"They say you should prune your roses as if they belonged to your enemy" writes author Maggie Dawn. I think I did. I had let the back rose go for two years so it certainly had it coming, but the fury of my pruning frenzy was also unleashed on the unsuspecting front bushes who had had their haircut every year since I planted them. Perhaps I let the back one go because it wasn't as visible. Ah, so shortsighted of me, or perhaps just lazy. But now, the little bare nubs bear witness that pruning has been done.
My backyard cleansing led to a personal pruning that included thoughts I had let fester and almost rot in the back of my mind. The putrifying leaves under the old branches of the bush were a mirror image of the things I'd kept in my mind that really were just not fresh and healthy. If you must know, there were whispers like, "The young people no longer need me." and "The world is going downhell, (oops, that is 'downhill'-so Freudian of me) and I cannot be a part of the solution." It spread to my closet, where I threw out everything I didn't really like, or had to force myself to wear. There was a considerable amount of clothing. But now, when I stand in my closet, I only see things I want to wear, and even if the choices are fewer, they are attractive. I've been able to keep up with the washing as well, as there is now less to wash.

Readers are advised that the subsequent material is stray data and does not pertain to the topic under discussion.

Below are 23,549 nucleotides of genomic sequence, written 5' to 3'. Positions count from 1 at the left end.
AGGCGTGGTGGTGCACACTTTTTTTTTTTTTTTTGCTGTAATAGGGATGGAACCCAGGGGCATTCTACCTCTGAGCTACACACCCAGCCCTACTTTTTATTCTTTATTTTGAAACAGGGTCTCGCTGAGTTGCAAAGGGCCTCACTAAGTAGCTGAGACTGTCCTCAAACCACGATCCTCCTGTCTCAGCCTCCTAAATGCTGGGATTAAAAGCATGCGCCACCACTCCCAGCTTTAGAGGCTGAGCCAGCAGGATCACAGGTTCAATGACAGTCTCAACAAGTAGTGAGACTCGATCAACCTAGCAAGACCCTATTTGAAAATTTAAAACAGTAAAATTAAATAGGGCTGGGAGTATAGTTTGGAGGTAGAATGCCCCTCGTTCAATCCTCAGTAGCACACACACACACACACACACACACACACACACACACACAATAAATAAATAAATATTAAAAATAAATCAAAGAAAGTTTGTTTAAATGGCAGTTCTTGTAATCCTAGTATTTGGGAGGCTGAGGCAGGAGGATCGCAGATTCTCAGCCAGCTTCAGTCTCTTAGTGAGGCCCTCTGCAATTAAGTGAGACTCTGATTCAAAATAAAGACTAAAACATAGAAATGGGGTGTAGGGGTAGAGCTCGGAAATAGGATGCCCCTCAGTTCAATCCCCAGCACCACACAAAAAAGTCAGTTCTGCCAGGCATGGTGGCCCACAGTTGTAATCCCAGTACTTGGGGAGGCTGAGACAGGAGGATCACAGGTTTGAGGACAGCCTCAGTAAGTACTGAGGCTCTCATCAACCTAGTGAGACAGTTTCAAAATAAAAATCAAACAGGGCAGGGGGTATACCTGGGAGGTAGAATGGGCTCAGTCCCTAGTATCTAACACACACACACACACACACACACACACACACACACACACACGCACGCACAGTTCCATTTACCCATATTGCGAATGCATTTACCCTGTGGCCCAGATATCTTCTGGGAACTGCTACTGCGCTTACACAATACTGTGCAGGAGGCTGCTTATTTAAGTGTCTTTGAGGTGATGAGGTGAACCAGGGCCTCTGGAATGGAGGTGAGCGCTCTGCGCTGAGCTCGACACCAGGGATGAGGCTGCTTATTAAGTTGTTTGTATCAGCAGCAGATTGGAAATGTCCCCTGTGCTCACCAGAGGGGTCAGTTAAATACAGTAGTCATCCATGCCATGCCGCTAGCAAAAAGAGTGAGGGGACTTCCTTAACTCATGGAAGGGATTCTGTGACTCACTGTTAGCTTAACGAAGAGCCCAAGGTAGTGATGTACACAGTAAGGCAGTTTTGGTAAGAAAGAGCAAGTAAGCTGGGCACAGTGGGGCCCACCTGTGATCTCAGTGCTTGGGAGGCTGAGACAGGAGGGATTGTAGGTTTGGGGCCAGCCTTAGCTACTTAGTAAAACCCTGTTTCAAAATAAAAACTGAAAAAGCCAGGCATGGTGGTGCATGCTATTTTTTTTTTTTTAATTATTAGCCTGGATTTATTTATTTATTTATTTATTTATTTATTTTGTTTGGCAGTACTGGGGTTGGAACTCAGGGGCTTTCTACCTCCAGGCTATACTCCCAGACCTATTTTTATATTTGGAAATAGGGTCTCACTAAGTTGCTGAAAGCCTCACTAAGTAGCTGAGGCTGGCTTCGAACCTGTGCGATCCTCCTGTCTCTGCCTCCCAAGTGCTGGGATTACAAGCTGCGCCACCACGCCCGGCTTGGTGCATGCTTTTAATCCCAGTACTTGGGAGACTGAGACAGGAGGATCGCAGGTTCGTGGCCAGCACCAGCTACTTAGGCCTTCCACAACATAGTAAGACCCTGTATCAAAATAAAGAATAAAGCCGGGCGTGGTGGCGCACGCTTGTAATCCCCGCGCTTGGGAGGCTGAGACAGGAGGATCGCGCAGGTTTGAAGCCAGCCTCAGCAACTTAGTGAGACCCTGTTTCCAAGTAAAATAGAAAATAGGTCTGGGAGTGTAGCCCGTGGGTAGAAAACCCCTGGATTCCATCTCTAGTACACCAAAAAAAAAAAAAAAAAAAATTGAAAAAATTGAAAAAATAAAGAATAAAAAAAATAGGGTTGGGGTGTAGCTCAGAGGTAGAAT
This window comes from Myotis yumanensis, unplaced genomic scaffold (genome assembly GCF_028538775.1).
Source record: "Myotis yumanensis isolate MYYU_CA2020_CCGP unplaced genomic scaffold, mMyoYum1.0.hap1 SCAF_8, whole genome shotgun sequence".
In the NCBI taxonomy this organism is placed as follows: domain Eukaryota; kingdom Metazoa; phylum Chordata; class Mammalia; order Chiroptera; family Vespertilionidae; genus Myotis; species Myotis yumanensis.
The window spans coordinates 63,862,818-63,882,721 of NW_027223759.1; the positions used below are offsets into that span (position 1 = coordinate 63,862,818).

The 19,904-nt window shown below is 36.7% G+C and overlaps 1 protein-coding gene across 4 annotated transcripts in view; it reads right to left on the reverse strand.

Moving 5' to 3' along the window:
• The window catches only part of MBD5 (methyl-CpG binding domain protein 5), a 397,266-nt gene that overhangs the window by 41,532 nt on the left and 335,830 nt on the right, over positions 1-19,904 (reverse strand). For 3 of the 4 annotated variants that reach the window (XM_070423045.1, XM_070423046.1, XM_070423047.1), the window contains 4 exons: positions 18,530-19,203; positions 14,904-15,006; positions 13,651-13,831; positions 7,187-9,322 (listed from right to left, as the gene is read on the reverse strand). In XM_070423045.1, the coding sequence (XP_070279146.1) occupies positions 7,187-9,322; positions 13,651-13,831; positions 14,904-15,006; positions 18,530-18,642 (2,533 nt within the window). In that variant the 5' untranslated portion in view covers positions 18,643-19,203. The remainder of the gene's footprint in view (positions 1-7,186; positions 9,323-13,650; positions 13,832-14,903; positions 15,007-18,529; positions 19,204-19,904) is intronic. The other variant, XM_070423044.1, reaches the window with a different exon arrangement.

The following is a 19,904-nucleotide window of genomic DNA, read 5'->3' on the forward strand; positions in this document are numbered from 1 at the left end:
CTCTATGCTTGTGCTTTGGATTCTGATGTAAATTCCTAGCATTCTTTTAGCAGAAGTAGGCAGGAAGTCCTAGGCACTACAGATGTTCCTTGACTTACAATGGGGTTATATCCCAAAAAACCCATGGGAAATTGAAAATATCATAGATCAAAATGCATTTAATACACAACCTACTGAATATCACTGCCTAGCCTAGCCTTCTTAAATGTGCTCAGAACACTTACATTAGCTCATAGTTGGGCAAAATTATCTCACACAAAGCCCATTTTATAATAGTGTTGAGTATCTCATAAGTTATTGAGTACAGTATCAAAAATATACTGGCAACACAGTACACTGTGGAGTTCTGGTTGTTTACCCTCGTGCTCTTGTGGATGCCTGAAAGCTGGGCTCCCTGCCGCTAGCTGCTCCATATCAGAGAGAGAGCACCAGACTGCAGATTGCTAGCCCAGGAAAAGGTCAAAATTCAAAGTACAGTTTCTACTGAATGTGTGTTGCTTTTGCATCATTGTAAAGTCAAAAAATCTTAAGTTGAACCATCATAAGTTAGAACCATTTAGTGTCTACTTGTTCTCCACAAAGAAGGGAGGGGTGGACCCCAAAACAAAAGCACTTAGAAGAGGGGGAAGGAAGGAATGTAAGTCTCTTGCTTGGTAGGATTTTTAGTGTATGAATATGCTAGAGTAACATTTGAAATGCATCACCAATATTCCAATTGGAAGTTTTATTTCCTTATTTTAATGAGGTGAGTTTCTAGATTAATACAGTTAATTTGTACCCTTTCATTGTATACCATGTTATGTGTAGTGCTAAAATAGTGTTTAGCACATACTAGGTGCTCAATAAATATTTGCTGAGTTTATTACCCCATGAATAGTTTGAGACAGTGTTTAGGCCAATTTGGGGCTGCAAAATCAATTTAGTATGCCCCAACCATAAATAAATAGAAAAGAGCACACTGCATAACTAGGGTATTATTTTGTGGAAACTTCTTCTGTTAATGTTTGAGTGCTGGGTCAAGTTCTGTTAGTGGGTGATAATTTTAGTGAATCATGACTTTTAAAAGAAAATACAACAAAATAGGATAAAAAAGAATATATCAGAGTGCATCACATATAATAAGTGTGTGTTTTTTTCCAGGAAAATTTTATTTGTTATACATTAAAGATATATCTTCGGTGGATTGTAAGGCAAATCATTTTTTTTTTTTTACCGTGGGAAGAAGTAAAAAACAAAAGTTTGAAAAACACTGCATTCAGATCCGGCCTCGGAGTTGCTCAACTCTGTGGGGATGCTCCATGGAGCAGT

Nature tells us to prune, if we will listen to her. Every year leaves fall from trees no matter what. The bare branches make it easier to take stock of what is essential. Stuff can be so cluttery, and we hang on to it so psychotically, as if it is a part of our souls. Or perhaps as if when the stuff is gone, our souls will be seen, bare and exposed to the world, like my naked roses, out in front of God and everybody.
Painful at first, pruning is cathartic, cleansing, and promotes new growth. The discarding of the old makes way for the new. What have you pruned lately?